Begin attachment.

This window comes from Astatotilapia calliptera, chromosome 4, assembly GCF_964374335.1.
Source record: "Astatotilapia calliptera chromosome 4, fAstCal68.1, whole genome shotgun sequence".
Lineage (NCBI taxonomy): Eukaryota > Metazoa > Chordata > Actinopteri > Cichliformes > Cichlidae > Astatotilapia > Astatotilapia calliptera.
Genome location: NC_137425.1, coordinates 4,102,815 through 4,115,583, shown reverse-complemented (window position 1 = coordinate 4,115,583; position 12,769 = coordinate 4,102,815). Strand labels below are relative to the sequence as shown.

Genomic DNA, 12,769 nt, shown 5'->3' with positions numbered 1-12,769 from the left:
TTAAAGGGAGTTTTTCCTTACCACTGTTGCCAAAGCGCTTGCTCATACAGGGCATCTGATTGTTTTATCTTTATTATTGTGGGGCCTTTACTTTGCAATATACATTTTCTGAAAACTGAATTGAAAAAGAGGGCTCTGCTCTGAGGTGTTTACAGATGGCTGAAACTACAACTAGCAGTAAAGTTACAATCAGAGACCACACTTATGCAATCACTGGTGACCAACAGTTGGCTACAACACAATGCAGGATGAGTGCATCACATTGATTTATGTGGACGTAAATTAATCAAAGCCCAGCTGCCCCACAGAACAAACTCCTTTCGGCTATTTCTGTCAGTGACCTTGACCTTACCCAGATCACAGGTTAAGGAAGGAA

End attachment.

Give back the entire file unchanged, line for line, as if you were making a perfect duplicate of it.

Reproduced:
This window comes from Astatotilapia calliptera, chromosome 4, assembly GCF_964374335.1.
Source record: "Astatotilapia calliptera chromosome 4, fAstCal68.1, whole genome shotgun sequence".
Lineage (NCBI taxonomy): Eukaryota > Metazoa > Chordata > Actinopteri > Cichliformes > Cichlidae > Astatotilapia > Astatotilapia calliptera.
Genome location: NC_137425.1, coordinates 4,102,815 through 4,115,583, shown reverse-complemented (window position 1 = coordinate 4,115,583; position 12,769 = coordinate 4,102,815). Strand labels below are relative to the sequence as shown.

Genomic DNA, 12,769 nt, shown 5'->3' with positions numbered 1-12,769 from the left:
TTAAAGGGAGTTTTTCCTTACCACTGTTGCCAAAGCGCTTGCTCATACAGGGCATCTGATTGTTTTATCTTTATTATTGTGGGGCCTTTACTTTGCAATATACATTTTCTGAAAACTGAATTGAAAAAGAGGGCTCTGCTCTGAGGTGTTTACAGATGGCTGAAACTACAACTAGCAGTAAAGTTACAATCAGAGACCACACTTATGCAATCACTGGTGACCAACAGTTGGCTACAACACAATGCAGGATGAGTGCATCACATTGATTTATGTGGACGTAAATTAATCAAAGCCCAGCTGCCCCACAGAACAAACTCCTTTCGGCTATTTCTGTCAGTGACCTTGACCTTACCCAGATCACAGGTTAAGGAAGGAA